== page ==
The FARC is an organization that has been fighting against the Colombian government since 1964.They have been involved in drug trafficking, kidnapping, and other terrorist activities, but now members of the FARC have stated that they are ready for peace. At the center of the peace agreements are reparations for the victims on both sides. This is some of the biggest news that has come because part of the deal includes the demilitarization of the FARC group.
While this is a step forward, the agreement is only partially done, and it will not be considered completely done until all parts of the agreement are taken care of. (1) There are still three more steps to finish the accords. “Implementation, Verification and Endorsement,and observers expect the talks to move quickly.”(1)
“The armed conflict, which has multiple causes, has led to suffering and endangerment of the population unequaled in our history.” The agreement will serve “transitional” (or “restorative“) justice. A “comprehensive system” providing “truth, justice, reparations, and non-repetition” will “make amends to victims and honor their human rights.” Unlike other attempted Colombian peace settlements, this one offers no general amnesty.The “comprehensive system” includes a “commission for elucidation of truth,” a unit for finding disappeared persons and, crucially, a “Special Jurisdiction for Peace.” This autonomous court will include a “Chamber of Amnesty and Pardon” and a “Tribunal for Peace.” The latter will “investigate, clarify, prosecute, and punish serious violations of human rights and international humanitarian law.”(1)
The government has recognized that there are victims are both sides of the conflict. Part of the agreements ensure that there is no complete amnesty for either side. Everyone must acknowledge their actions during the conflict The victims will be taken care of by their offenders by admitting what they’ve done and providing reparations for their actions. Many have expressed concerns saying that The FARC and government would be getting off way too easy by only having to pay money and admit what they did is wrong. Victims and their families have been saying that there should be more punishment for the actions, including jail time. It would be difficult to bring peace talks to the table though, with a lot of jail time being part of the agreement for someone who admits willingly their actions. The combatants will receive amnesty for their actions, but any war crimes or crimes against humanity will not receive amnesty, and there will be trials.If they are convicted though they will not be sent to normal jails, they would probably just be under house arrest for some time, and “Those who confess past a certain deadline or refuse to admit their crimes altogether will go to prison for up to 20 years.(2) They are strongly encouraging those who have done wrong to get it out in the open now so that the country can move on and put the conflict behind them. Those who have admitted to crimes or been found guilty on both sides will be responsible for helping to rebuild what they have destroyed.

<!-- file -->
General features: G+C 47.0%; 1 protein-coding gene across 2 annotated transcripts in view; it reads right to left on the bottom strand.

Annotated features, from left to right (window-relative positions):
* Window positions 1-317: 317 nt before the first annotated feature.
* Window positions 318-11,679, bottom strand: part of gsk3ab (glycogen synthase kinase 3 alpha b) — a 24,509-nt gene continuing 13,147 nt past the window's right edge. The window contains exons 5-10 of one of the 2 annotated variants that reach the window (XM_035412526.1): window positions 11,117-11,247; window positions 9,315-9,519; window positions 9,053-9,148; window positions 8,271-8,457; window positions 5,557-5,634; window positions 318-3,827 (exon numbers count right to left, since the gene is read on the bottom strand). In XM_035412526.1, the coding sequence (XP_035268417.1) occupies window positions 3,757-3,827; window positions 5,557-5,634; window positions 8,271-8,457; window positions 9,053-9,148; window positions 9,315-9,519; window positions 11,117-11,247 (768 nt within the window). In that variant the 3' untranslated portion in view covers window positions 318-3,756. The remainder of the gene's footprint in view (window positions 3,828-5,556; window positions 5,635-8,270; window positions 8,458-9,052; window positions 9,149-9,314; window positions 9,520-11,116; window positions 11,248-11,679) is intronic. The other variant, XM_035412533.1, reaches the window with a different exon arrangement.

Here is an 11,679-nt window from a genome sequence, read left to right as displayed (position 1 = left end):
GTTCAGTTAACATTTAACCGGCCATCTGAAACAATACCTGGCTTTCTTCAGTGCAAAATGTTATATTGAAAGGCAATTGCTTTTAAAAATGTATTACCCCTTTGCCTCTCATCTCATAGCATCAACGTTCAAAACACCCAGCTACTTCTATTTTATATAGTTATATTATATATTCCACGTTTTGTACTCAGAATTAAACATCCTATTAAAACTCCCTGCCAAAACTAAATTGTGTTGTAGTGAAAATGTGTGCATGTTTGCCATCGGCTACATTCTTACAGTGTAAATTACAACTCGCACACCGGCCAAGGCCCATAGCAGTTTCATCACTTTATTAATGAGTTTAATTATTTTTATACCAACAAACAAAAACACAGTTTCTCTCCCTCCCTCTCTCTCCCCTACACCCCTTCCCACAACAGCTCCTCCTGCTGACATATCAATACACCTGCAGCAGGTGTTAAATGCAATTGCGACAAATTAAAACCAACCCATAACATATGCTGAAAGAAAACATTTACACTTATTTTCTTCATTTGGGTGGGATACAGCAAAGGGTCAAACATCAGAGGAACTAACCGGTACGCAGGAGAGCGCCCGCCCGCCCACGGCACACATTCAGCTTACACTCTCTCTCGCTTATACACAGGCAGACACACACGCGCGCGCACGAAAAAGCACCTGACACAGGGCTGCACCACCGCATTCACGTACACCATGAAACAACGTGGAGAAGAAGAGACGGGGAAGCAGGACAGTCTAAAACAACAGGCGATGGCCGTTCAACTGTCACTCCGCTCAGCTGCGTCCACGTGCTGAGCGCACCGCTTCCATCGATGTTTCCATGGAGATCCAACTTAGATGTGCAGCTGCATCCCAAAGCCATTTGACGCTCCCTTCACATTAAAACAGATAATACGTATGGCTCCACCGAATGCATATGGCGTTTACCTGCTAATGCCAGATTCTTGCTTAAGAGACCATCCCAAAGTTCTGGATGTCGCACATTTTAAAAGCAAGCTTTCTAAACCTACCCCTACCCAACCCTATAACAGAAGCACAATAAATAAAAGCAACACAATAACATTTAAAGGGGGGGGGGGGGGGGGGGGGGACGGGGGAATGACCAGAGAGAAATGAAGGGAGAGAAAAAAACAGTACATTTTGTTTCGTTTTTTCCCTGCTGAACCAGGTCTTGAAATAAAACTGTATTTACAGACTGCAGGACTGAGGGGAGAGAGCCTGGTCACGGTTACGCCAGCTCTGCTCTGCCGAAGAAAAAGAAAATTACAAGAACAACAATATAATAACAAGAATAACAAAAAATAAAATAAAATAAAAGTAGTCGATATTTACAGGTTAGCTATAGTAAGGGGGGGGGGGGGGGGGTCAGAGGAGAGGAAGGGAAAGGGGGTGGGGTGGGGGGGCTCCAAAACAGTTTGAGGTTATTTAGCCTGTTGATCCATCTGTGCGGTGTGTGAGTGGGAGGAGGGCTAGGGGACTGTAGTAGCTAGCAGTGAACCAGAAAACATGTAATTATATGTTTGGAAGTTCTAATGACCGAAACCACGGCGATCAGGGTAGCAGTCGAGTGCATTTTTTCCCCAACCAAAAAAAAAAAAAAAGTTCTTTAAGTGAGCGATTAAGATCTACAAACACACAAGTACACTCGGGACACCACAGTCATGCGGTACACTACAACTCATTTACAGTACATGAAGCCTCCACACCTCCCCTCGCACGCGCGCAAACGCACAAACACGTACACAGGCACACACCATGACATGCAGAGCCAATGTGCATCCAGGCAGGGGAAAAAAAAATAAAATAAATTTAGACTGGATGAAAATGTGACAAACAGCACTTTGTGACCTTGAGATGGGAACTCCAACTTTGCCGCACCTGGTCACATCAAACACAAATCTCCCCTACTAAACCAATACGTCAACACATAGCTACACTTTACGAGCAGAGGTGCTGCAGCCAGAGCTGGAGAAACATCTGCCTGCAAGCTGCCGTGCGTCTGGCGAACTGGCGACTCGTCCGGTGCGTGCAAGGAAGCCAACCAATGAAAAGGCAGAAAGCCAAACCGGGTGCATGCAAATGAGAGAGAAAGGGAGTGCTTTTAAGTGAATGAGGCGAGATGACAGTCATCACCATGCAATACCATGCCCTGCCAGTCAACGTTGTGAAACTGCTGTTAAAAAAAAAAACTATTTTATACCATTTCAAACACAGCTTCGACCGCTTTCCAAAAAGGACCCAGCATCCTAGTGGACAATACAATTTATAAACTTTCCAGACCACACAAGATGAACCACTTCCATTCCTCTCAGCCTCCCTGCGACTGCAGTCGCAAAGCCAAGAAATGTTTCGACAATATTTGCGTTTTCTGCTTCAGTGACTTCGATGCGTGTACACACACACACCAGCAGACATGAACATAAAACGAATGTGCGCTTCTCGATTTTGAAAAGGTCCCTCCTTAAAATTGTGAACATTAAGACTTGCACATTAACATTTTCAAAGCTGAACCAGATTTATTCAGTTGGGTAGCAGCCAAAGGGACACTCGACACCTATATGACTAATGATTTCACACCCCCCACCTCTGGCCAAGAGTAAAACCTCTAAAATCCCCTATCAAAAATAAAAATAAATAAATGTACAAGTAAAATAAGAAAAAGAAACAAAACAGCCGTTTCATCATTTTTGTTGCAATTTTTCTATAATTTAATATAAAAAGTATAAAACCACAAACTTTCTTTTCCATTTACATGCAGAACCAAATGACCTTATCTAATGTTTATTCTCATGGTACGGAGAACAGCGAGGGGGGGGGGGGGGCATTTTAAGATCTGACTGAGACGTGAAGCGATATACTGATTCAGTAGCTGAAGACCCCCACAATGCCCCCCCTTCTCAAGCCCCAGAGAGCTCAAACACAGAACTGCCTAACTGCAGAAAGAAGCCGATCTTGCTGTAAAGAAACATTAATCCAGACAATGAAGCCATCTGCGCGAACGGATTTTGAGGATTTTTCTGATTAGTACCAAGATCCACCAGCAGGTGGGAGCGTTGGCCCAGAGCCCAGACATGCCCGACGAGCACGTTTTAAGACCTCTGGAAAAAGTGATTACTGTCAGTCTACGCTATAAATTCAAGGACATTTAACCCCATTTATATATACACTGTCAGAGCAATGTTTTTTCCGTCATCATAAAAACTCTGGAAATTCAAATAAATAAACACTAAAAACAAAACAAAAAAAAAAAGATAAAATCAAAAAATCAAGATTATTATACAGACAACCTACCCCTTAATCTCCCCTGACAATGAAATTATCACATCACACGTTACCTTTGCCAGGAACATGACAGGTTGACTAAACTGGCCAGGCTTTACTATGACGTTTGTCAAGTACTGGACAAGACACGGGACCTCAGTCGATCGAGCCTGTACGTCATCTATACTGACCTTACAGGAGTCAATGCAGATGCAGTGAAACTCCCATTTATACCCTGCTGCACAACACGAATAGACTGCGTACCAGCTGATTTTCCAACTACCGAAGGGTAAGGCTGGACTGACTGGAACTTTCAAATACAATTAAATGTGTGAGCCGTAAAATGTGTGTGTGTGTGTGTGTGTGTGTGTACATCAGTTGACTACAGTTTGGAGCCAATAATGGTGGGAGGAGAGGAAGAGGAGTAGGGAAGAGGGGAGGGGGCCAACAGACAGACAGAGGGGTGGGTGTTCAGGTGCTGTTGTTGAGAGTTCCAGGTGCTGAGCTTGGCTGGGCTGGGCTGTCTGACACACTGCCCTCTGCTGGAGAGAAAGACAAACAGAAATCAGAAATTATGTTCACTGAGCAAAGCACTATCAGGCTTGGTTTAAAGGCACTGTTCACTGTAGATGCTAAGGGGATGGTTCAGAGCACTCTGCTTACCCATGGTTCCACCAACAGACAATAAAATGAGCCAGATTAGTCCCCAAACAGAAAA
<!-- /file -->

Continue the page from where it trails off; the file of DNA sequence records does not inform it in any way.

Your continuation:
The agreement includes compensation for the victims, organizing a truth commission, creating a search and rescue unit for those that have been lost due to the conflict, and victims to have protection from any further acts of aggression.(2) Part of the concern that is still up in the air is what will happen to the land that has been taking over by opposite groups. Scores of people have been displaced by this conflict and they want to go home.
The news of this agreement is also good for Ecuador. They share a border with Colombia and need to have ten times as much security at the border to ensure safety from the conflict boiling over and keeping that conflict out of Ecuador.(3) There has been a lot of international involvement to facilitate this agreement, the peace talks have been going on for 3 years, and they have taken place in Havana, Cuba with support from other nations as well.
What is next for Colombia?
“The last point in the agenda to finalize the peace agreement is to establish a bilateral ceasefire and the details of the FARC’s demobilization, disarmament and reintegration into Colombian society. Both side have agreed to sign a final peace deal by the end of March.”(4)
It has been said that the justice part of the this agreement has been the most complicated and hardest part, but the ceasefire will help there to be a true sign of the fight ending. The five decade long conflict conclusion is being met by both criticism and hope, but things are changing in Colombia.